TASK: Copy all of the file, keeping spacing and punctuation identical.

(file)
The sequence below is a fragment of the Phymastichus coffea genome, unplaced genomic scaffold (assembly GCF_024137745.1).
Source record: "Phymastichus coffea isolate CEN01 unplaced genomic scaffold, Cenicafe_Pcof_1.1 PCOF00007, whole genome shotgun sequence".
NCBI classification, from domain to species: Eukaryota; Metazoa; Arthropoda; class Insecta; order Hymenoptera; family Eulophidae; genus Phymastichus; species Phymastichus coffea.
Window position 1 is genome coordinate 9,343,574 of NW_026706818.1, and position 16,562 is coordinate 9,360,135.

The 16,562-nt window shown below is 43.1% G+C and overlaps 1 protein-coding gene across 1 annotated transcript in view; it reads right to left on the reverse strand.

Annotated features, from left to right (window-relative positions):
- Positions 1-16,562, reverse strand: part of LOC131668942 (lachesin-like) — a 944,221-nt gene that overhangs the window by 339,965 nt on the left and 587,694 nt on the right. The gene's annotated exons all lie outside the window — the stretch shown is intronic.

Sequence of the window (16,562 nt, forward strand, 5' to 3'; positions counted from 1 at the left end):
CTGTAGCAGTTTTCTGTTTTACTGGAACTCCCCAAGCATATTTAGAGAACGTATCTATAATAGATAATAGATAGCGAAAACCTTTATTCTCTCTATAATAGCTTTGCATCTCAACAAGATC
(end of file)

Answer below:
The sequence below is a fragment of the Phymastichus coffea genome, unplaced genomic scaffold (assembly GCF_024137745.1).
Source record: "Phymastichus coffea isolate CEN01 unplaced genomic scaffold, Cenicafe_Pcof_1.1 PCOF00007, whole genome shotgun sequence".
NCBI classification, from domain to species: Eukaryota; Metazoa; Arthropoda; class Insecta; order Hymenoptera; family Eulophidae; genus Phymastichus; species Phymastichus coffea.
Window position 1 is genome coordinate 9,343,574 of NW_026706818.1, and position 16,562 is coordinate 9,360,135.

The 16,562-nt window shown below is 43.1% G+C and overlaps 1 protein-coding gene across 1 annotated transcript in view; it reads right to left on the reverse strand.

Annotated features, from left to right (window-relative positions):
- Positions 1-16,562, reverse strand: part of LOC131668942 (lachesin-like) — a 944,221-nt gene that overhangs the window by 339,965 nt on the left and 587,694 nt on the right. The gene's annotated exons all lie outside the window — the stretch shown is intronic.

Sequence of the window (16,562 nt, forward strand, 5' to 3'; positions counted from 1 at the left end):
CTGTAGCAGTTTTCTGTTTTACTGGAACTCCCCAAGCATATTTAGAGAACGTATCTATAATAGATAATAGATAGCGAAAACCTTTATTCTCTCTATAATAGCTTTGCATCTCAACAAGATC